Finding a glider in the Southern Ocean

Finding a glider in the Southern Ocean

01.02.2014 Testimonies Finding a glider in the Southern Ocean

In February 2014, a research team from the University of East Anglia deployed two Seagliders in the Amundsen Sea, to study the water salinity, temperature, and oxygen levels. The gliders use the Iridium satellite communication system for data relay, but the University team systematically attaches a robust SPOT-5 Argos tag to the antenna, in case of any malfunction with the Iridium system. After several days, communication with one of the two gliders became difficult.

The glider was still diving but it was unable to transmit data and the GPS positions were increasingly unreliable. After 24 hours, the glider stopped sending data via Iridium altogether. Only the Argos positions were still being received, with a 30 minute delay via ArgosWeb

Finding the glider in a sea of ice

Prepared for a scenario featuring the loss of communication with a glider, the research team had brought recovery equipment including the CLS Argos goniometer (RXG134). To minimize the time spent searching at sea, the bridge officers used directional information from a Skymast directional antenna in conjunction with signals from the CLS Argos goniometer and measurements of wind direction, to estimate a rough position and began a creeping line search. As the vessel got closer to the last reported Argos position, the directional antenna became increasingly unreliable. However the CLS Argos goniometer was useful, receiving two Argos fixes in 15 minutes, giving the captain and crew confidence that they were on the right track.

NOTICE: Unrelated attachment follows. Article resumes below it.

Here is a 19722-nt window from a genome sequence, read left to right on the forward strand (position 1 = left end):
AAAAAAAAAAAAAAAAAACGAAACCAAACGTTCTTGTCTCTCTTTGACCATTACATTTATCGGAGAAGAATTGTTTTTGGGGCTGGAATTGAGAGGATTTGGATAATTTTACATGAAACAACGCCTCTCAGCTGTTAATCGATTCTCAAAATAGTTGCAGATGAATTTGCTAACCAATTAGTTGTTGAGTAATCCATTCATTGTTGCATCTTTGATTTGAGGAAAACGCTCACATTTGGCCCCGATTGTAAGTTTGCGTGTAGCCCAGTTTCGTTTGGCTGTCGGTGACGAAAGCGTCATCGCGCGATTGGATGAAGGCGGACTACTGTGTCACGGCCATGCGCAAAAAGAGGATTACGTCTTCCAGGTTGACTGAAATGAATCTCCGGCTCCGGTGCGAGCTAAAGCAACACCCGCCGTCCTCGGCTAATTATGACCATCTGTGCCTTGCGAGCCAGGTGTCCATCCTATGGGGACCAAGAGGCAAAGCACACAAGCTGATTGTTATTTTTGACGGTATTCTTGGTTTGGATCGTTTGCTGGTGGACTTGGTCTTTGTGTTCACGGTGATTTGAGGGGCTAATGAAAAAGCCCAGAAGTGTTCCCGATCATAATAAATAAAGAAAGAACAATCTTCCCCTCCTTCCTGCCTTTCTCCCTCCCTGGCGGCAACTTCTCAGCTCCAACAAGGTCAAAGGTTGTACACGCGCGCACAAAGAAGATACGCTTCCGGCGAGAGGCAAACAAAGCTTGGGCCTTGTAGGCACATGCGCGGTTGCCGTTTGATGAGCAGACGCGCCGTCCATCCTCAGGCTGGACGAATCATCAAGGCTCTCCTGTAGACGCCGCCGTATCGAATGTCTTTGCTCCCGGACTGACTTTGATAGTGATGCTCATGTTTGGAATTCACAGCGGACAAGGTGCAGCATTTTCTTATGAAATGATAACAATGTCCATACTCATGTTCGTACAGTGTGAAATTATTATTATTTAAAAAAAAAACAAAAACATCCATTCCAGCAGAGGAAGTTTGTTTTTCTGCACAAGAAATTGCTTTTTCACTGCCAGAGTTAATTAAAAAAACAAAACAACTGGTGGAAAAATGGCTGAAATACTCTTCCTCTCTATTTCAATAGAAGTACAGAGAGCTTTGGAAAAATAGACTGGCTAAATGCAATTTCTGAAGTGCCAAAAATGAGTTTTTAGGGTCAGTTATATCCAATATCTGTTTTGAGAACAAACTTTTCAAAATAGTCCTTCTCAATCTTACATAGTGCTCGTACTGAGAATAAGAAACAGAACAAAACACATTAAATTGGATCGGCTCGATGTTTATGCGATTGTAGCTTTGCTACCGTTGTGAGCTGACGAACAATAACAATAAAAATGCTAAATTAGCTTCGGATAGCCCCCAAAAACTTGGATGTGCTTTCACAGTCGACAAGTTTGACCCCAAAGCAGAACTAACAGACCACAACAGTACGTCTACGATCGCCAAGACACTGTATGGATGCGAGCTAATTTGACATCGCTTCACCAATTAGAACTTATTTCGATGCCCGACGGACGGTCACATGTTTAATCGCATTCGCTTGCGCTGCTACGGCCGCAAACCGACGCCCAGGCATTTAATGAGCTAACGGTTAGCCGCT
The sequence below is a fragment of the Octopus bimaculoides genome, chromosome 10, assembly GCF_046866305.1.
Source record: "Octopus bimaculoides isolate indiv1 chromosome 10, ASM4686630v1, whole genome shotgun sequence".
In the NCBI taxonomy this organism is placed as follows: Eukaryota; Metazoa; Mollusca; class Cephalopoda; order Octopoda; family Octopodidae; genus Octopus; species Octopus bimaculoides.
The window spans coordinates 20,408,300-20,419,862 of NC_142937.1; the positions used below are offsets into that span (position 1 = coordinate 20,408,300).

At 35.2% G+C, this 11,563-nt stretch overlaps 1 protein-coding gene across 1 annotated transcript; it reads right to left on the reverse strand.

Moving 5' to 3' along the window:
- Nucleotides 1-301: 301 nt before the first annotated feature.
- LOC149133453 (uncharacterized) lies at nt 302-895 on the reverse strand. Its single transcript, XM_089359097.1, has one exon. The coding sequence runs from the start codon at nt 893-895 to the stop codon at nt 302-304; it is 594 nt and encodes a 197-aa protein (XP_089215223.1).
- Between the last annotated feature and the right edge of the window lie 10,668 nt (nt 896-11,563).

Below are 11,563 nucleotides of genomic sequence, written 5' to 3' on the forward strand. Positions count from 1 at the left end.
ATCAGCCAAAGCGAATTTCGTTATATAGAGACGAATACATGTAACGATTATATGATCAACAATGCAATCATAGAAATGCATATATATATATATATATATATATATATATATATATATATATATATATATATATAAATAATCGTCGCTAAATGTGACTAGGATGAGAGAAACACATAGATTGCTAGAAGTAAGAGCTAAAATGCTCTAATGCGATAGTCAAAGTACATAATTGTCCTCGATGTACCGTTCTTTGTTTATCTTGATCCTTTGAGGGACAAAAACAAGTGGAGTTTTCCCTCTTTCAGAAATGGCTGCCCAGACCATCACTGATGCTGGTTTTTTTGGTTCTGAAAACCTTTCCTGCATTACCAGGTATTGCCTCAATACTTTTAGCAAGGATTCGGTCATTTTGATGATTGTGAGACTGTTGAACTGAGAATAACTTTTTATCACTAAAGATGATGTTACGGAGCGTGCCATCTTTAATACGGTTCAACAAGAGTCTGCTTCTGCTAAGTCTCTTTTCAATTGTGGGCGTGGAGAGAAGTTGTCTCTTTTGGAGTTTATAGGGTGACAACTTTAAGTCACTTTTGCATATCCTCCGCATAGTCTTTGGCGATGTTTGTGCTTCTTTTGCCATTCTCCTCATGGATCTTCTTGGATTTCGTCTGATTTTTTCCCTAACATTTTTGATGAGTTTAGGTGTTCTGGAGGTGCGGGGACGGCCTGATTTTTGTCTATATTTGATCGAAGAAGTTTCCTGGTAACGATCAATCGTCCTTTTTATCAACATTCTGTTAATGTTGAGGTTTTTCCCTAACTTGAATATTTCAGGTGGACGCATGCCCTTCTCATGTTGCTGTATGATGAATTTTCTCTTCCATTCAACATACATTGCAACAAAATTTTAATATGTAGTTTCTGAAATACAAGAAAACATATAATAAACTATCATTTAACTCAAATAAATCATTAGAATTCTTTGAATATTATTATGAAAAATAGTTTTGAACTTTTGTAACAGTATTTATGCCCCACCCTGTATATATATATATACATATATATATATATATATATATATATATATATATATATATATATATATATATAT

Perseverance and good equipment

The Seaglider was found after three and a half hours of intense search efforts, in difficult conditions including subzero temperatures and iceberg-dotted waters. Upon recovery, the glider’s antenna was encased in a block of ice, but the glider was otherwise undamaged. Thanks to the Argos SPOT 5 transmitter attached to the antenna, an inventive mix of direction-finding technologies, and the crew’s perseverance, the Seaglider and its precious data were recovered.

User(s) : Dr Bastien Queste

Organism : Centre for Ocean and Atmospheric Sciences, University of East Anglia, UK

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